GIF Review: Flawless by Lara Chapman

I'm done, I'M DONE WITH JUNIOR YEAR. *throws cupcakes and confetti*  But I'm also in a review slump. (And a design slump... which is why it's taking me a while to update my layout.) When I try to put my bookish thoughts down, it comes out something like this: O@#$H*)F(_$%BR#@#! ASL#B$*YDF. (If that convinces you to buy a book, then it appears I am the master at button mashing.) But since I haven't done one in forever,  I feel obligated to at least try to review... in .gif's! ;)

Lara Chapman's website here // $9.99 from {amazon}
Publisher: Bloomsbury USA Childrens (May 10, 2011)
Paperback: 272 pages
Source: Publisher... kind of. I lost the ARC *headdesk*, so I bought an e-copy on my Kindle.


Sarah Burke is just about perfect. She's got killer blue eyes, gorgeous blond hair, and impeccable grades. There's just one tiny-all right, enormous-flaw: her nose. But even that's not so bad. Sarah's got the best best friend and big goals for print journalism fame.

On the first day of senior year, Rock Conway walks into her journalism class and, well, rocks her world. Problem is, her best friend, Kristen, falls for him too. And when Rock and Kristen stand together, it's like Barbie and Ken come to life. So when Kristen begs Sarah to help her nab Rock, Sarah does the only thing a best friend can do-she agrees. For someone so smart, what was she thinking?

This hip retelling of Cyrano de Bergerac is filled with hilariously misguided matchmaking, sweet romance, and a gentle reminder that we should all embrace our flaws.


My Thoughts:

The reason I read FLAWLESS can be summed up in three words: Cyrano de Begerac [wiki page]. Aka the epitome of panache and the whole "macho self-confidence with inner vulnerability" concept. For your one-of-a-kind nose and musketeer-esque duels, I applaud you.

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Cyrano's confidence and wit definitely transfer onto Sarah, whose intelligence and bravery I loved and respected. Did she live up to Cyrano's brilliant escapades? No, but who can, really? Given that Sarah is just a normal teen, her strength in dealing with family situations is admirable and, as a fellow teen, enviable. But, as necessary as it was for character growth, Sarah's fixation with her nose occasionally irked me... despite his insecurities, Cyrano accepts his nose from page one in the play, whereas Sarah repeatedly belittles herself through physical comparisons. It makes sense, but still, a nose is a nose, not a 24/7-operating measure of worth.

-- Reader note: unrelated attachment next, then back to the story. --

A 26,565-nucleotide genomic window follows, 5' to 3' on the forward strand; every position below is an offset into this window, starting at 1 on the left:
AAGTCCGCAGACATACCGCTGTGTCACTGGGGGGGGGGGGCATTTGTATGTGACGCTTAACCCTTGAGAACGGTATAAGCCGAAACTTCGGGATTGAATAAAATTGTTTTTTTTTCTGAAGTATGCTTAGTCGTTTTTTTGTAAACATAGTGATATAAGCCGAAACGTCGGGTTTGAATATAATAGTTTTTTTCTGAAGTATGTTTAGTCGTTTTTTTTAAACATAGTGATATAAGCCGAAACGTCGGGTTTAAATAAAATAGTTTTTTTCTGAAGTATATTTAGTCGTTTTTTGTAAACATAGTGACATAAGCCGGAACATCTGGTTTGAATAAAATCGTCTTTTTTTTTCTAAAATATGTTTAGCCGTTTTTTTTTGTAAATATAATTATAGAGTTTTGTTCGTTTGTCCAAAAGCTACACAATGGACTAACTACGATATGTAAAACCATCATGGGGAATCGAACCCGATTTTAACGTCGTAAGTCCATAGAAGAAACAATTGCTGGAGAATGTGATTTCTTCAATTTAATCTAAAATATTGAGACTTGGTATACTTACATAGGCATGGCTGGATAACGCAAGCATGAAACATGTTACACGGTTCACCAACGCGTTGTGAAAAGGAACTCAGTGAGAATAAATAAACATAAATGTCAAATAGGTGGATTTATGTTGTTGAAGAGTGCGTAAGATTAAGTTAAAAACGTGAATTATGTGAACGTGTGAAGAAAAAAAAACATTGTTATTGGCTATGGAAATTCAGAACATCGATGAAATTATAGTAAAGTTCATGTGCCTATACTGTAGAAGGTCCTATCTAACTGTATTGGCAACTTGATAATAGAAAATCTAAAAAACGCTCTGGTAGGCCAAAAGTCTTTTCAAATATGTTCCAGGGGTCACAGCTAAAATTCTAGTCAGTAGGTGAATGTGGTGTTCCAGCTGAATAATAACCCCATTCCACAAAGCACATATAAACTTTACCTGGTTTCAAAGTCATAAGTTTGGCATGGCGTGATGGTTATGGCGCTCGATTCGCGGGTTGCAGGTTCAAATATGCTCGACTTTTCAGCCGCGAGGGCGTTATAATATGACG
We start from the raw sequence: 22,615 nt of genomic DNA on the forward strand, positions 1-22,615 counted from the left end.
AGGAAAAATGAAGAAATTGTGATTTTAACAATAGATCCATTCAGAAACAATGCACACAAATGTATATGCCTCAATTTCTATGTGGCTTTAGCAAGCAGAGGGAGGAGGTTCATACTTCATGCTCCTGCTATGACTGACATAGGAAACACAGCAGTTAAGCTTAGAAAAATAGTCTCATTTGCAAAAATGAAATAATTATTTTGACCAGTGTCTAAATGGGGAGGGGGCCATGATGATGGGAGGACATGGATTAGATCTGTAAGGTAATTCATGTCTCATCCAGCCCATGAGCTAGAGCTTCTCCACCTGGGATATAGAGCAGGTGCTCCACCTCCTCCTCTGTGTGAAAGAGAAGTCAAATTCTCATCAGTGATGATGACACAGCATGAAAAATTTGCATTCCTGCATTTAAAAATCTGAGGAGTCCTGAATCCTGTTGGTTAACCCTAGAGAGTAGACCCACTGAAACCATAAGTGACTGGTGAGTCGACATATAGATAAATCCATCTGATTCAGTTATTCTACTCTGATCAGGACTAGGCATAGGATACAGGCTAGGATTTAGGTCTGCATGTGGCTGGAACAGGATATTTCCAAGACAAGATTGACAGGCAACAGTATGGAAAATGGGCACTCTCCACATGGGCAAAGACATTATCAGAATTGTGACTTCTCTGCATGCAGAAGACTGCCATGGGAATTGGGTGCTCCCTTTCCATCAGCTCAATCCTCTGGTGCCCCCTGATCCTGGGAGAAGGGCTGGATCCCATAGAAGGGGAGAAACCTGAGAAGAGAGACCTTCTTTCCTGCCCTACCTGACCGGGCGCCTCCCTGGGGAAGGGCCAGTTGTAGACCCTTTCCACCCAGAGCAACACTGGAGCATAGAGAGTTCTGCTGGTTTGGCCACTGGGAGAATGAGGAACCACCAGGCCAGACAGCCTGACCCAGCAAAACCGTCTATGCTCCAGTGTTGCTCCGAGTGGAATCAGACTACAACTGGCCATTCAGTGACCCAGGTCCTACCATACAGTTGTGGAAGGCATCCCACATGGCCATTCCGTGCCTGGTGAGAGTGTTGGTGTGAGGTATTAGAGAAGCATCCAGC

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The greatest difference between CYRANO DE BEGERAC and FLAWLESS was, of course, the modern times. Half of what made the play CYRANO DE BERGERAC so enjoyable was the setting, which kept me plowing forward despite impatience with Cyrano's devotion to Christian's cause. Replace war and Cyrano's extravagant challenges with dates and facebook messages, and I'm not nearly as accommodating. Maybe if I was more invested in the plot, characters, or relationships... but I wasn't. Other than Sarah, no one had enough depth -- or little enough stereotypical-ity -- for me to really care about. So it was mainly a mix of me going "ugh," "yay," and:

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My other main annoyance was that though I liked Rock for himself as a person and I could see Sarah did too, she never stopped bringing up his physical perfection. EVERY. SINGLE. TIME. The first few times, okay, but after knowing someone for weeks... it just degrades their relationship into something that seems more superficial. That being said, is Rock sensitive and hot? Yeah:

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Ultimately, despite my complaints, Lara Chapman did a stellar job in translating CYRANO DE BERGERAC from a well-known classic to a modern, relateable read that teaches solid lessons about self-image, self-worth, and self-acceptance. FLAWLESS boasts a strong heroine and meh-okay everything else -- but that's okay. Everything pales in the light of its poignant message that will doubtlessly resound with many teens (or, really, anyone) out there.

My Rating: 3.5 out of 5

Bottom Line: FLAWLESS is a quick but meaningful read that I would recommend to really strong CYRANO DE BEGERAC fans or readers looking for a book heavy on self-acceptance messages. The characters may not stick with you, but the message definitely will.

Cover: It's okay, I guess. When I first saw it, I felt a strong sense of deja vu, like maybe I'd seen the cover somewhere else ... it's bold, but not thought-provoking or emotion-evoking (for me, at least, since I've seen others say the exact opposite). Either way, it does match the lack of character description in FLAWLESS, sigh.

the eyes & the eyebrows...